I asked her to write what she knows, and she started to write, “1,2,3,4,5…..” It went on till ten. I asked her to read it along. I asked her later to hide what she has written with her hand and write again. When she forgot to write six, I asked her to peep through her hand and find out what it was that she forgot. For her, the fun was more to play hide and seek with numbers. It was a play to make mistakes, forget and then learn from one’s own self. All this while I spoke and instructed her the least, there was no anxiety in my bearing, no bearing of being a teacher – I was just a helper to her, the way her mother is to me in the kitchen.
And this is what we did together. The first two, smaller ones are done completely untaught. Then I drew a flower and asked her to draw her flower.
Look intently my dear educators; both the flowers have a sense of character. While I drew something that’s comprehensible, she drew something out of sheer involvement. Her is an emotive drawing, mine is not. A professional artist may look into her lines, their boldness, their strength, fluency, rhythm and linkages and then decide if the child has a talent. It needs the skill to appreciate talent! It needs a sensitive, skilled, intelligent teacher to appreciate and nurture talent. And all the while a teacher teachers and nurtures the skill, he/she simultaneously imparts behaviour and character by example.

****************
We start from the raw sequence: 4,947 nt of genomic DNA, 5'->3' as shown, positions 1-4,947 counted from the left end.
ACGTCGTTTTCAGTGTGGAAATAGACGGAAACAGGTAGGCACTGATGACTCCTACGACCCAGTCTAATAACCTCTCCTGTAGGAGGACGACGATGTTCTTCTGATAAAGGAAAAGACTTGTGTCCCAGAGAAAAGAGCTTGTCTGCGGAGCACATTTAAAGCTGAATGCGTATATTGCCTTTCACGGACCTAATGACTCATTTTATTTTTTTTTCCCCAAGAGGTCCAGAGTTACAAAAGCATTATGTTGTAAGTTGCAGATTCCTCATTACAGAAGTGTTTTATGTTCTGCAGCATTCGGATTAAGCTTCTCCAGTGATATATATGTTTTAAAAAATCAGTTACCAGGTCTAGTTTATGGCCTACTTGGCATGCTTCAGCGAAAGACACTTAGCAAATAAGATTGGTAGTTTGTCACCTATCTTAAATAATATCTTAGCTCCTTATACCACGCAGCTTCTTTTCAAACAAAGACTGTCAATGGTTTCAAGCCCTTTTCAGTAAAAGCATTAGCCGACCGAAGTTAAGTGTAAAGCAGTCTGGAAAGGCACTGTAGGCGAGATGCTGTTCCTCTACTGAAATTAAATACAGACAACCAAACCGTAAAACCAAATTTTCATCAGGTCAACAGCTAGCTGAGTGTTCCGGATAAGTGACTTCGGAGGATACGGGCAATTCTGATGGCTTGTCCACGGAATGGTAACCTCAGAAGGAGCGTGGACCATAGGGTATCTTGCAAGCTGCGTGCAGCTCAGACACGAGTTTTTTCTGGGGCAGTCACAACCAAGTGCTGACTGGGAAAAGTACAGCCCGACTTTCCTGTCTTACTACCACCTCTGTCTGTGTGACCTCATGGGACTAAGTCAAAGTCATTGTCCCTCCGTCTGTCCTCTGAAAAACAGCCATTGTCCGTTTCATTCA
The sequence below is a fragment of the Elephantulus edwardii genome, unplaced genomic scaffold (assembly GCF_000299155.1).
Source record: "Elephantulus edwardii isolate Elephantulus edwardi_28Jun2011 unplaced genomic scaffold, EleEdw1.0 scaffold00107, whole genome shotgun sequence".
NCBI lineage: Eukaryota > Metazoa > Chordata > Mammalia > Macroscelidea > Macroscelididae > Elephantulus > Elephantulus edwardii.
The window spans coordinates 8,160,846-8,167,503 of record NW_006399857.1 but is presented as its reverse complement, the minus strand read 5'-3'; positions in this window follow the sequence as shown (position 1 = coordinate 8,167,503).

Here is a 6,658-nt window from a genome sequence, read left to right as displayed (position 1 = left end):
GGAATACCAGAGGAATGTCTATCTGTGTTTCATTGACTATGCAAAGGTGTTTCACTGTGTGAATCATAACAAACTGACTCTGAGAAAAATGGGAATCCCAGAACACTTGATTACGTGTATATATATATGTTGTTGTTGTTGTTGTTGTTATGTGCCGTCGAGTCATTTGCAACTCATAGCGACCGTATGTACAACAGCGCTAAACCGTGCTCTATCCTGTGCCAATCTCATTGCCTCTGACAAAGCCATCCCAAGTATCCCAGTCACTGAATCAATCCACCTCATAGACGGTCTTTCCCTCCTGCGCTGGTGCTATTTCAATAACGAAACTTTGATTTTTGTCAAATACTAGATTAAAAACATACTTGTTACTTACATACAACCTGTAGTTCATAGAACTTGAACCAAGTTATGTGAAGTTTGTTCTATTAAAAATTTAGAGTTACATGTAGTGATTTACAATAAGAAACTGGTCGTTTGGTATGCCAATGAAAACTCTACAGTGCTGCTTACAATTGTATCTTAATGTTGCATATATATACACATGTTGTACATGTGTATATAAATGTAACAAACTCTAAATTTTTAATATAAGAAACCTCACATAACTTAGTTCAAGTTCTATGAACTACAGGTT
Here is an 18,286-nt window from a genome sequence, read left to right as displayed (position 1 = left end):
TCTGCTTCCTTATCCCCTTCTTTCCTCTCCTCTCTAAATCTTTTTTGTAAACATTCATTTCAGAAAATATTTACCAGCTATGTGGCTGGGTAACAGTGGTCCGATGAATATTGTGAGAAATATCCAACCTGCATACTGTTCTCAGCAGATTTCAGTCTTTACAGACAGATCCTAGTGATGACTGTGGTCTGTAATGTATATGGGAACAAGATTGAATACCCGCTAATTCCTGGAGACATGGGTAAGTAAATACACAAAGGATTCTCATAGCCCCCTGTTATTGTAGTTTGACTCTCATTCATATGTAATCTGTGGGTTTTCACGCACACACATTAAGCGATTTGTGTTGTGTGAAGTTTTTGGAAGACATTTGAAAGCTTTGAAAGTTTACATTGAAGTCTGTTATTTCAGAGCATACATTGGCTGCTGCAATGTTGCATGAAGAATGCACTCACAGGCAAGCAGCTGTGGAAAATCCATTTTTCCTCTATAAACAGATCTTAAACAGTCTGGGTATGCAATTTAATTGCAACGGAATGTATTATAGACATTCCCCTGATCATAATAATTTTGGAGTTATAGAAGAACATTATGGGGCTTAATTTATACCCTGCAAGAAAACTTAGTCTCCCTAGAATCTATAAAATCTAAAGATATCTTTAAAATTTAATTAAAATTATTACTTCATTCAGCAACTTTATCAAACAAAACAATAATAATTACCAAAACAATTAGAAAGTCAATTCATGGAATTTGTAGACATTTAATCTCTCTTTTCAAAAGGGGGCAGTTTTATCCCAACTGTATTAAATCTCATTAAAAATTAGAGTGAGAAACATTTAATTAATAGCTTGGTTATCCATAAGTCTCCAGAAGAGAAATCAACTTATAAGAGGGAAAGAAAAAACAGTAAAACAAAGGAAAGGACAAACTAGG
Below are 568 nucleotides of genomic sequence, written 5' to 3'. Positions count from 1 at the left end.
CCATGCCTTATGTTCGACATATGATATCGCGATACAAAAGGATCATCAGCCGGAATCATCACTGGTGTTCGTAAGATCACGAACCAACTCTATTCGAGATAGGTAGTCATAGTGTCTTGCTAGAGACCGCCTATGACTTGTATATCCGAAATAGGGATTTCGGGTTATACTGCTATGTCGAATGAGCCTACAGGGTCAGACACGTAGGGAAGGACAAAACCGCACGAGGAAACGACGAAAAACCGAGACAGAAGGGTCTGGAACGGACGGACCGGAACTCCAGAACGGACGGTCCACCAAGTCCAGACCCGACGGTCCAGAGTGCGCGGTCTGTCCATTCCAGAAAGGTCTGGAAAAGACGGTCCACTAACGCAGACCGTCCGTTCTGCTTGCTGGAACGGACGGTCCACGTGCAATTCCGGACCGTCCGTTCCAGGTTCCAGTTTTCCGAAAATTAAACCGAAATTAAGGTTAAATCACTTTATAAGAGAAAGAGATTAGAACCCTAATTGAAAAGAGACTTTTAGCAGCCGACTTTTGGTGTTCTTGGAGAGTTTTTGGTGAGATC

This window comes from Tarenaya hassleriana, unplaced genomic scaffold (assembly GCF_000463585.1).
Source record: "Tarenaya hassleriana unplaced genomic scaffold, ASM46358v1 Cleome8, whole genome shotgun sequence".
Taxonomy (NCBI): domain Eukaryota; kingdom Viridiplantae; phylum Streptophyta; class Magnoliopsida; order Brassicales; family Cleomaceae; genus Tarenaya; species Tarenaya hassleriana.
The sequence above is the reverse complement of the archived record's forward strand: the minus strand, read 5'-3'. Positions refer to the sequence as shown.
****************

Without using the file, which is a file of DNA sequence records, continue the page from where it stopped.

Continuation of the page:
I observed that the more she got involved in colouring and drawing, the more she turned verbally expressive in her native tongue, Bhojpuri. I realized how important her native tongue is in tuning her to herself and to build her comprehension and learning abilities. Language reinforces identity, character and confidence – native language and learning abilities are closely linked. I thought I must find out more about this.